A trench cave-in that killed a 33-year-old Missouri plumber as he installed a residential sewer line has led contractor Arrow Plumbing to admit that the company willfully violated OSHA standards and must pay $143,046 in reduced penalties.
The company will also pay a civil monetary penalty of $225,000, under terms of a settlement and stipulation, OSHA says.
The agency had alleged that the contractor failed to require and enforce the use of trench boxes or other trench protection techniques at a home construction site in Belton, a suburb in the Kansas City metropolitan area. It was there that an 8-foot-deep trench collapsed in December 2016.
Buried alive was Donald “D.J.” Meyer, a widower and single father of a boy, who was eight at the time.
A month later, federal OSHA inspectors found another employee of the same plumbing contractor working in a similarly unprotected trench at another jobsite. In both cases, the contractor failed to provide basic safeguards to prevent trench collapse and did not train its employees to recognize and avoid cave-in and other hazards, according to the agency.
Arrow Plumbing of Blue Springs, and its successor company, R2 Plumbing, were cited in June with four serious and three willful violations of OSHA standards in connection with the fatal collapse, federal documents show, for failing to meet safety standards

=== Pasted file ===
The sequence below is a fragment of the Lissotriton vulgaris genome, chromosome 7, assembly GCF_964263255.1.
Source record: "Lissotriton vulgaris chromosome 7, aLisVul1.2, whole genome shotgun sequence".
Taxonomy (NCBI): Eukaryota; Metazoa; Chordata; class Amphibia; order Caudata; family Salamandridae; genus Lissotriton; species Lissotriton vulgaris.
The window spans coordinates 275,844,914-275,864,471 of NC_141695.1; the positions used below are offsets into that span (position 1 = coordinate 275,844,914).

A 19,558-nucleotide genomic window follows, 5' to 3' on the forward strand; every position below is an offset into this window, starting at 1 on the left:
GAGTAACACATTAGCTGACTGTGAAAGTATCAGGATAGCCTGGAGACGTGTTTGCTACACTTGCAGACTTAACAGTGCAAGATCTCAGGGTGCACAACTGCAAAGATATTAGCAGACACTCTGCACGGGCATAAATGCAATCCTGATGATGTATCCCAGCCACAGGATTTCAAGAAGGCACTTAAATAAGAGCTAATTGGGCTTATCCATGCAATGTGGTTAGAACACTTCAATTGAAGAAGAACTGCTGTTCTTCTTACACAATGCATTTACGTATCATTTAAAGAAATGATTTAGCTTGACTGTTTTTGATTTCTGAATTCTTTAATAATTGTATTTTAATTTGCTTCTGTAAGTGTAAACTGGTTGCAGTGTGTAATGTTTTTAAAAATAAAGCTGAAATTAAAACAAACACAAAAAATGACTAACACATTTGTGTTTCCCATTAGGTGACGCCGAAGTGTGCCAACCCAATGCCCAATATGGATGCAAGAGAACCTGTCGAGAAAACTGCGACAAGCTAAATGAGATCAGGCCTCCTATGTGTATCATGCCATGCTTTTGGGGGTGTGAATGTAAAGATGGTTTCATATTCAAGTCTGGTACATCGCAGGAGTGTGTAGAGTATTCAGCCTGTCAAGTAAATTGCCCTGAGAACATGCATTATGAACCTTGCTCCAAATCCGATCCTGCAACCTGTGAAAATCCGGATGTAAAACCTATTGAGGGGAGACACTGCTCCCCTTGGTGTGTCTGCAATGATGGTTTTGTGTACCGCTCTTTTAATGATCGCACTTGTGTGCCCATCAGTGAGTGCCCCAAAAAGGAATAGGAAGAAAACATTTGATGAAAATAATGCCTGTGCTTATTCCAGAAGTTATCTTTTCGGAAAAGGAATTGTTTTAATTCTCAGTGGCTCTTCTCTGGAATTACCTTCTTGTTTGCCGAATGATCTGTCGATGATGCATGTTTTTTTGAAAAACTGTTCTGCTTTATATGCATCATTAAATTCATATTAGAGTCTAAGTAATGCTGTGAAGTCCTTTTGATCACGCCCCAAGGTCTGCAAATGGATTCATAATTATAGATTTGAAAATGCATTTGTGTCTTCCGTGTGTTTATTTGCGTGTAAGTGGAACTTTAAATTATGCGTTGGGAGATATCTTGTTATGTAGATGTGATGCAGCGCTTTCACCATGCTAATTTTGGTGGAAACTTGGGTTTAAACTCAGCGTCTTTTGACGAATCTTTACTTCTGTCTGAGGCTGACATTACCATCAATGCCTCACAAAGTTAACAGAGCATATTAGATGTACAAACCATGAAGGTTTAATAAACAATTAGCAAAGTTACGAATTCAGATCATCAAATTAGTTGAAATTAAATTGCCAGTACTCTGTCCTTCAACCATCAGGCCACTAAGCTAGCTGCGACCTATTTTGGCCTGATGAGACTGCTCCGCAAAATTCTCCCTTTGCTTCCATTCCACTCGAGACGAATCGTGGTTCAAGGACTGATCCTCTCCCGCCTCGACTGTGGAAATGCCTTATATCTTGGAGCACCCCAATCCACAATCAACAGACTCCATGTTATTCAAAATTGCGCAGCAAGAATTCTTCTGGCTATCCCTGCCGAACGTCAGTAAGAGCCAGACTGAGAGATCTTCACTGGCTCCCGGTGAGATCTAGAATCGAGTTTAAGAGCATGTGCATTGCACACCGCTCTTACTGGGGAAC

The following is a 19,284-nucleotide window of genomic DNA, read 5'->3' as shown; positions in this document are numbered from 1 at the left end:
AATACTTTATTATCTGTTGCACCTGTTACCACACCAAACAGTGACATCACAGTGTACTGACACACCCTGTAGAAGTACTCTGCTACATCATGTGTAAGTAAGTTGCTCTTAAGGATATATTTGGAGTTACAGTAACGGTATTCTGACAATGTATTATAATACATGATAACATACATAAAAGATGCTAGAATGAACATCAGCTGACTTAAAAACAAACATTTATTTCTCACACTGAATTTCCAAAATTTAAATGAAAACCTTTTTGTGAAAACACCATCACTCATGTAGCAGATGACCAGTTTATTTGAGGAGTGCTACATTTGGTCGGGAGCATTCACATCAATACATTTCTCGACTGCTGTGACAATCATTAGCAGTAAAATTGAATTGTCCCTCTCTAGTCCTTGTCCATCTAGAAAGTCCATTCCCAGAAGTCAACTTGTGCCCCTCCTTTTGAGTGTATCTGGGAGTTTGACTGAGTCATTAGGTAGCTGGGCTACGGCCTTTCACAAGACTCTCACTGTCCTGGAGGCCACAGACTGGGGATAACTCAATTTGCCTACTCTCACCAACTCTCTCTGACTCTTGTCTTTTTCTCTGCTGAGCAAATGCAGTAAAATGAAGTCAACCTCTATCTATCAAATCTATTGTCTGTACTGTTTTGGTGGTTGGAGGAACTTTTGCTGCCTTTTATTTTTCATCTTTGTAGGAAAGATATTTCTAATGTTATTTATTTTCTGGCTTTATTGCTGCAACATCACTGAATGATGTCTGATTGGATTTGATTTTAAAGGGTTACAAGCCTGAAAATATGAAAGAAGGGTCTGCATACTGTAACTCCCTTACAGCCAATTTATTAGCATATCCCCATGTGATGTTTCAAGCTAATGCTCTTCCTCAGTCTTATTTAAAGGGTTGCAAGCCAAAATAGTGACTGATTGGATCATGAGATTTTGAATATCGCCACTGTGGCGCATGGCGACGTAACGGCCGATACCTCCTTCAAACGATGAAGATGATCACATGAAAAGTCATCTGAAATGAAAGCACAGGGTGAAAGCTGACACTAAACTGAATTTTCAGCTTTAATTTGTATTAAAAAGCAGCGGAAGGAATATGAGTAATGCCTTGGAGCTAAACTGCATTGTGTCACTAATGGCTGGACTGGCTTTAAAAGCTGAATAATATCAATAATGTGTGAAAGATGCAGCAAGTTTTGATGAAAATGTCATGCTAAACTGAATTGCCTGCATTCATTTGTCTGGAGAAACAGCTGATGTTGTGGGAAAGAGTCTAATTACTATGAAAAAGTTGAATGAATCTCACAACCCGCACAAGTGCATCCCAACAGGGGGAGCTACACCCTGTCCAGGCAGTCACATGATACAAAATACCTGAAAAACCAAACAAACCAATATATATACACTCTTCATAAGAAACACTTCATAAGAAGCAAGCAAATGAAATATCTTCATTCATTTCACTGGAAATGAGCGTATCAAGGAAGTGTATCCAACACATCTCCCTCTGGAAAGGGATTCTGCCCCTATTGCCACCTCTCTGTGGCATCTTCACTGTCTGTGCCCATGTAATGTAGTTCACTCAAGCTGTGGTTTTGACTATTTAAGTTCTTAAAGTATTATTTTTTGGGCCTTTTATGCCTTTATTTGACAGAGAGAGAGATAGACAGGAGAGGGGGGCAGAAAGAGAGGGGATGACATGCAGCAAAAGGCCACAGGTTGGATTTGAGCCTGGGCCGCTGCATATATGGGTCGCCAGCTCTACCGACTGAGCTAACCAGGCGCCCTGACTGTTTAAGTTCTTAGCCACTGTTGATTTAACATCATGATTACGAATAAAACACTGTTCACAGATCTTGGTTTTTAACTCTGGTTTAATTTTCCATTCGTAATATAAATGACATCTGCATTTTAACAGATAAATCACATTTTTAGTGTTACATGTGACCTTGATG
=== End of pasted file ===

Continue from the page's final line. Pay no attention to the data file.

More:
“Trenching and excavation work can be extremely dangerous,” stresses OSHA Acting Regional Administrator Bonita Winingham.
“This settlement serves as a commitment by the employer to abate the identified workplace hazards and implement additional safety measures to make their workplaces safer. The employer has also committed to ensuring continuous compliance with OSHA safety standards to prevent tragedies such as trench collapses from recurring.”
Safety enhancements include hiring a consultant to design and implement a trench safety program and conduct safety and health audits; extensive training for employees; reporting trenching-related incidents and near misses to OSHA; conducting meetings at new worksites to address hazards; and completing OSHA construction, and trenching and excavation training courses.
The agreement resolves similar violations cited following the December 2016 Meyer trench fatality and the January 2017 inspection where OSHA observed company employees working in an unprotected trench.
For more on the business and human costs of trench-collapse fatalities in the United States, see Equipment World’s special report Death by Trench.
Here are more OSHA details on penalties in the Meyer trench fatality case: